The daily commute

We’re coming up on the third anniversary of the first Covid lockdown in the UK – March 20th, 2020. On this day a lot of people stopped travelling to work and sat at home instead, doing the same things online as they did in person, but this time from their bedroom, dining room, garage, sofa, bed, floor, or kitchen table.

Some of us lucky folk have already experienced fully- or partially remote (hybrid) working conditions so we knew what to expect and what we needed to do, for ourselves and in supporting others in this new arrangement.

Once lockdown was over (all three of them, or was it four?) the conversation of returning to an office-based working arrangement started. I was lucky that I only needed to return to a 2-days-per-week on-site/campus working arrangement, where I would still spend most of my day on Teams calls, in Teams chat, or on emails – it just wasn’t feasible to get all those people I needed to talk to in the office on the same day.

All this remote working meant one big difference to me. I wasn’t spending 2 hours per day commuting. That was time I was able to use for either extra work when the need arose, or time at home doing house and family things.

The thing is, I actually needed that time during the 21 mile commute: a short walk to the car park and then the drive home, including the inevitable traffic jam and roadworks at some point on the journey. This was the time I would listen to music, think about the day, try and make sense of events or conversations, try not to beat myself up about things I could’ve said but didn’t, etc. This was time for me and, being alone in the car, I could use it in whatever way I wanted.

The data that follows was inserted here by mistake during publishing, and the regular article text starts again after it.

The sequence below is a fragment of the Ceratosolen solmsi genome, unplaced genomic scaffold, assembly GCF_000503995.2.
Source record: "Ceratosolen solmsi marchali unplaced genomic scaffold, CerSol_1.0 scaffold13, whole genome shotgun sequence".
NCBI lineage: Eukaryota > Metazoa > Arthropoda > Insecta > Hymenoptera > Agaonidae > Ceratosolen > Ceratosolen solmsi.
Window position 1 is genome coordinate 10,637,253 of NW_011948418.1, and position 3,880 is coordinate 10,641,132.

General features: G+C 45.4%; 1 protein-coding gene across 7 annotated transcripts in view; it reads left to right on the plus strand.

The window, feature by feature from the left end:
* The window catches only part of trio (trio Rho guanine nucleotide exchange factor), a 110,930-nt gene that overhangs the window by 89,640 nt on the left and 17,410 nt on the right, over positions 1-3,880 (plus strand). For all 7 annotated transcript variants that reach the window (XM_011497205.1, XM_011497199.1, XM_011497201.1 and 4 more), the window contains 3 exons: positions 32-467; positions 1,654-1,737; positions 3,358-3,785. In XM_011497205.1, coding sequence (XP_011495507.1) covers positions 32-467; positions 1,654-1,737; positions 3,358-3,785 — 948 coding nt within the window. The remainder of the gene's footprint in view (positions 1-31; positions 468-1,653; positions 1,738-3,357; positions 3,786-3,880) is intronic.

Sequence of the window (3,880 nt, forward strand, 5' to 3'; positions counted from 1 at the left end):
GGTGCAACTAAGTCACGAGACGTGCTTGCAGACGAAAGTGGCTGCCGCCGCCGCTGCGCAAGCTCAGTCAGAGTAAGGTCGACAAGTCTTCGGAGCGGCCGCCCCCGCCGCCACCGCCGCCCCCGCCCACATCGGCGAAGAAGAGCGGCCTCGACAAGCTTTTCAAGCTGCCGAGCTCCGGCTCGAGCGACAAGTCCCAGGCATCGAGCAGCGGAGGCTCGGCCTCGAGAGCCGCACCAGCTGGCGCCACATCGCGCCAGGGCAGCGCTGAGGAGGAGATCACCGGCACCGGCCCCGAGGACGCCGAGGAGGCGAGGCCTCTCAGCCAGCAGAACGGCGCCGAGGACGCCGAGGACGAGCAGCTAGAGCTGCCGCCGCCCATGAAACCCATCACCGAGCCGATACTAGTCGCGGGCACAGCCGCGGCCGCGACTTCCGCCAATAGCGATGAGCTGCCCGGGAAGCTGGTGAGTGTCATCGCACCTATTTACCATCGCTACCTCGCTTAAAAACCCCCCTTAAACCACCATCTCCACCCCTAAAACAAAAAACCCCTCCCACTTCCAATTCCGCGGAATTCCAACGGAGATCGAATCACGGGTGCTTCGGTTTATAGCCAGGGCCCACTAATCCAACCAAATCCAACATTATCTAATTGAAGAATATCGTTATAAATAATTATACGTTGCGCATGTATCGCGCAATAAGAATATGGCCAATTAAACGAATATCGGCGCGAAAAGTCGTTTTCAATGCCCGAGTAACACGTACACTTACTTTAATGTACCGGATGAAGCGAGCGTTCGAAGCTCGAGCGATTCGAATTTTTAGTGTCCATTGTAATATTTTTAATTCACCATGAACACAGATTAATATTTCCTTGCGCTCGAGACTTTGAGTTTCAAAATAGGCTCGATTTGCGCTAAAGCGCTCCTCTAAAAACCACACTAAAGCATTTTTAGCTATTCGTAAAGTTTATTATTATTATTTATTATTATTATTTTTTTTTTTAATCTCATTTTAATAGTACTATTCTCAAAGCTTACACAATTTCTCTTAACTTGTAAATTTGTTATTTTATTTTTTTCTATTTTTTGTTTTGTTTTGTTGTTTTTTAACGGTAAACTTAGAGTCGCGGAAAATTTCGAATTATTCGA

When I had the motorbike and lived on the south coast I had a 7-mile commute from Bournemouth University to home. It was across town so it was all main roads, traffic lights, roundabouts, and other road users all impatient eager to get home too. That was 20 minutes of focus and attention, staying alive riding. On a good, summer’s day, however, I’d take the ‘long’ way home which was nearer 70 miles long – from the university, I’d go in completely the wrong direction and head west to Dorchester, out to Yeovil and then the smaller, more technical roads back over to Salisbury and Winchester before heading back to Southampton, the New Forest, and back to Bournemouth. That was a good hour and a half or more riding, focusing on the road and riding it. I’d get home tired but totally relaxed. Without thinking of it I’d have sorted the day, my feelings, anything that transpired, anything I needed to be ready for tomorrow … it was time unplugged and unfocused, but the time needed to process whatever had been going on.

Working remotely none of us get this valuable time anymore. We go from desk to home literally by turning the screen off, getting out of the chair, and standing up. That’s it, work-David to home-David in mere seconds. For this reason, I often take myself out for a walk in the morning, just a 20-30 minute walk around the village before making my first cuppa of the day and heading straight to the desk … a mirror of what I’d normally do if I was still commuting.

The thing is, at the end of the day I do something different. I don’t head out for a walk, but I might do it later in the evening, but I do switch off the screen and grab a book, put on some music, and read for another 20-30 minutes. Yet more relaxed and unfocused time for me. It may look lazy or unproductive, but it’s valuable time to unwind from the events of the day.

Photo by mohit suthar on Unsplash